]. After 10 min, the reaction mixture was heated to 95 °C and reaction was continued for 24 h. The preparation of the nanocomposite required energy associated with cooling (2 °C, ice and water bath), mechanical stirring: stage I (10 min) and stage II (24 h), heating (95 °C) and centrifugation as well as ethanol for washing and redispersion.
3.4. Life Cycle Assessment Methodology and Assumptions
The LCA is a tool for evaluating the environmental impacts of products or processes, analyzing the inputs and the outputs of a defined system. The LCA methodology comprises four steps: scope definition, inventory analysis, impact assessment and interpretation of results. In the first step, the boundaries of the system and the functional unit in each case study are defined. By applying this definition and limits, it is possible to identify mass and energy balances. The next step is inventory analysis, in which information on both input and output flows is compiled and sorted. In the impact assessment stage, the inventory flows are associated with their contributions to the impact categories defined by the methodology used (e.g., CML, IMPACT2001 or ReCiPe). These categories are variable, depending to the method chosen, e.g., climate change (CC), ozone depletion (OD), freshwater eutrophication (FEU), or terrestrial acidification (TA). The values obtained can be analyzed and discussed at the stage of interpretation of results and are useful for comparing different alternatives or for evaluating the environmental impact of a process or product [20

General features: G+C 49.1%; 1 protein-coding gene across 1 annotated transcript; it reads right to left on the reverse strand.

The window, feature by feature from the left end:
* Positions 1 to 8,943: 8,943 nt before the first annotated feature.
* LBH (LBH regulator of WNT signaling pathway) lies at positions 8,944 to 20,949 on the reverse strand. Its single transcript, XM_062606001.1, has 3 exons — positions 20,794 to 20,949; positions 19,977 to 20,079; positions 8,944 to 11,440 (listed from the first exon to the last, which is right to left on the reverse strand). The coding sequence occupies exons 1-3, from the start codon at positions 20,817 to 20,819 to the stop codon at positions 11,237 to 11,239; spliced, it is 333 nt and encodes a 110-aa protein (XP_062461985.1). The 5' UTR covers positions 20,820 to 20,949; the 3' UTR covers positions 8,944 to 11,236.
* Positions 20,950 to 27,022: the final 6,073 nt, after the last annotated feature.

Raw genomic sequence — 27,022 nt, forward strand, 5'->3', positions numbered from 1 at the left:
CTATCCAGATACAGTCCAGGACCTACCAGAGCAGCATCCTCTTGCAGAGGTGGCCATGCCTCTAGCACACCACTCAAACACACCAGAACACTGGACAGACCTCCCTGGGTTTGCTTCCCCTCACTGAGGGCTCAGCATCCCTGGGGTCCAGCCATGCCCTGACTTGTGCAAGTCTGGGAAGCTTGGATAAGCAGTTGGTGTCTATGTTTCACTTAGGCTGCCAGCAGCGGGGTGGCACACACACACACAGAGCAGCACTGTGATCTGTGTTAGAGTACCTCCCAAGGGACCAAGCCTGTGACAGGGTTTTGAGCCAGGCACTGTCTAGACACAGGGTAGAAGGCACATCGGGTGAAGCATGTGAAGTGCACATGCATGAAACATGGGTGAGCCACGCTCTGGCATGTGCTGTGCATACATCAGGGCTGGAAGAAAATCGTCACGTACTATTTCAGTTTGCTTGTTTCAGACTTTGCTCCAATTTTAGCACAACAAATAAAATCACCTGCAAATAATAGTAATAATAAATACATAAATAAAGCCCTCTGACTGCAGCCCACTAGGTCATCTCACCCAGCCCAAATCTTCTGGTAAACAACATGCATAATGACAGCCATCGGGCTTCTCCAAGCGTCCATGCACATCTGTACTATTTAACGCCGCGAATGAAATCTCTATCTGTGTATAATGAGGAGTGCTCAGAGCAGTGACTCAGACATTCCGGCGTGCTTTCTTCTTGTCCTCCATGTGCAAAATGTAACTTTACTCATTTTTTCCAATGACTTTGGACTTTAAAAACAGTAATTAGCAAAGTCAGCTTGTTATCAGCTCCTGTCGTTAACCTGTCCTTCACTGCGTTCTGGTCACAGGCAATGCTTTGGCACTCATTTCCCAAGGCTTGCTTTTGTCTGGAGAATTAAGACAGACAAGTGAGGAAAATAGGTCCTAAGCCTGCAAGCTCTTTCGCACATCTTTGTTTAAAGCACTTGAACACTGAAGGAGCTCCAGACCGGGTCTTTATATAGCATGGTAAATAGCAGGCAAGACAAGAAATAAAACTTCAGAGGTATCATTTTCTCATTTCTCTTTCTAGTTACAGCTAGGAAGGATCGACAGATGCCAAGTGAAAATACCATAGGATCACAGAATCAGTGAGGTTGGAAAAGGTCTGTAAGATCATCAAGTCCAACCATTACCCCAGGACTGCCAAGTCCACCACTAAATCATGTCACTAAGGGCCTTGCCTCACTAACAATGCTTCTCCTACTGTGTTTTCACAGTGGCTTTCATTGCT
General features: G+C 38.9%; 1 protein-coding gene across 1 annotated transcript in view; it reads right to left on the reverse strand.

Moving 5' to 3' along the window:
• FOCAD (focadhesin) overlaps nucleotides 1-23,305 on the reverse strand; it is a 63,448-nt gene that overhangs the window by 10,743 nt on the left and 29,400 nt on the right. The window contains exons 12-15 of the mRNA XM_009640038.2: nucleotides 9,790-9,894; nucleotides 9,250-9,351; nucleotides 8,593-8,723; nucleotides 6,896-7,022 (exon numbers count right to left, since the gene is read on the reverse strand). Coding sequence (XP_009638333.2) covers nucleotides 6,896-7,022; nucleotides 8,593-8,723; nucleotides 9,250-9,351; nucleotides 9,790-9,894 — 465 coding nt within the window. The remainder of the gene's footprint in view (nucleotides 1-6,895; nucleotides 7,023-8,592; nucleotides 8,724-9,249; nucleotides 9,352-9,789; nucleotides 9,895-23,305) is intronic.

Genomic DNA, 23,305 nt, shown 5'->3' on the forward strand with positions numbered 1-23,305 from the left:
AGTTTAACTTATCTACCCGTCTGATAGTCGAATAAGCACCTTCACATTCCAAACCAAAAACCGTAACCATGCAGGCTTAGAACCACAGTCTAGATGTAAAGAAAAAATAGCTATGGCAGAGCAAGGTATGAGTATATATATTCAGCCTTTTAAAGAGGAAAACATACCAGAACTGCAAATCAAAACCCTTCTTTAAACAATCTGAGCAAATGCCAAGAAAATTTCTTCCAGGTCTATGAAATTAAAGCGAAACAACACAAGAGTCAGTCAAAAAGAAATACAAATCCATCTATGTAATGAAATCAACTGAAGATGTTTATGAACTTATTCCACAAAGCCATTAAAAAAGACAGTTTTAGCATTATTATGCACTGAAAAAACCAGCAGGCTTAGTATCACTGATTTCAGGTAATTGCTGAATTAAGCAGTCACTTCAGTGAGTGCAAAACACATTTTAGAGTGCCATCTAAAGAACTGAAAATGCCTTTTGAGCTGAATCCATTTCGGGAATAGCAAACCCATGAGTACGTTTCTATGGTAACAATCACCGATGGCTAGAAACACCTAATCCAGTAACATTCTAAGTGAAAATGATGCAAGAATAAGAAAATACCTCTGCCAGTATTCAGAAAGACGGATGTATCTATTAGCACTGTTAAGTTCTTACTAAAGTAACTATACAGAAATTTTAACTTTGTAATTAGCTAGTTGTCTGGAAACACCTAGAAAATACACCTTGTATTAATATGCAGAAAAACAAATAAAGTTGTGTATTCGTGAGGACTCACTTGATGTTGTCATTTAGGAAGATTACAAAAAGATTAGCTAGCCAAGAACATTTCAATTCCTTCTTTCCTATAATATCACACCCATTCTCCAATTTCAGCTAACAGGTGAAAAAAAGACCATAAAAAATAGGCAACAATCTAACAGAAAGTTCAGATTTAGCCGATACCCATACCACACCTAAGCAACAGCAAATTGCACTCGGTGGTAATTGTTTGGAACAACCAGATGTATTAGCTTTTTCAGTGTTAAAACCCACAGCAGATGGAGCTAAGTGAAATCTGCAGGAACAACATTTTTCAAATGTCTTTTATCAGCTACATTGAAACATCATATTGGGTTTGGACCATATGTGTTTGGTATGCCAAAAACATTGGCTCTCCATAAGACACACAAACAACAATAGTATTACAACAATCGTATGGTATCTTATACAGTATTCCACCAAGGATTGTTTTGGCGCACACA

To improve the comparison between the results, a normalized value for impact can be calculated, as the weighted sum of the impact categories considering their relative contribution. The factors used in this step can be provided using different methodologies. This standardization makes it possible to obtain a global parameter of the environmental impact, allowing the comparison between categories, establishing relative weights between them and improving the understanding of the data.
The LCA performed was based on a cradle-to-gate approach, from the production of the raw materials to the formulation of the NPs. The weight of NP produced per batch was selected as the functional unit (FU), so that it was easier to compare relative consumption of raw materials, water, chemicals, and energy, which were considered primary data obtained from the average values corresponding to different production batches. The experimental procedures for the synthesis of nanoparticles were used to calculate the main inputs and outputs. The Ecoinvent® database (2016) was used to collect background data.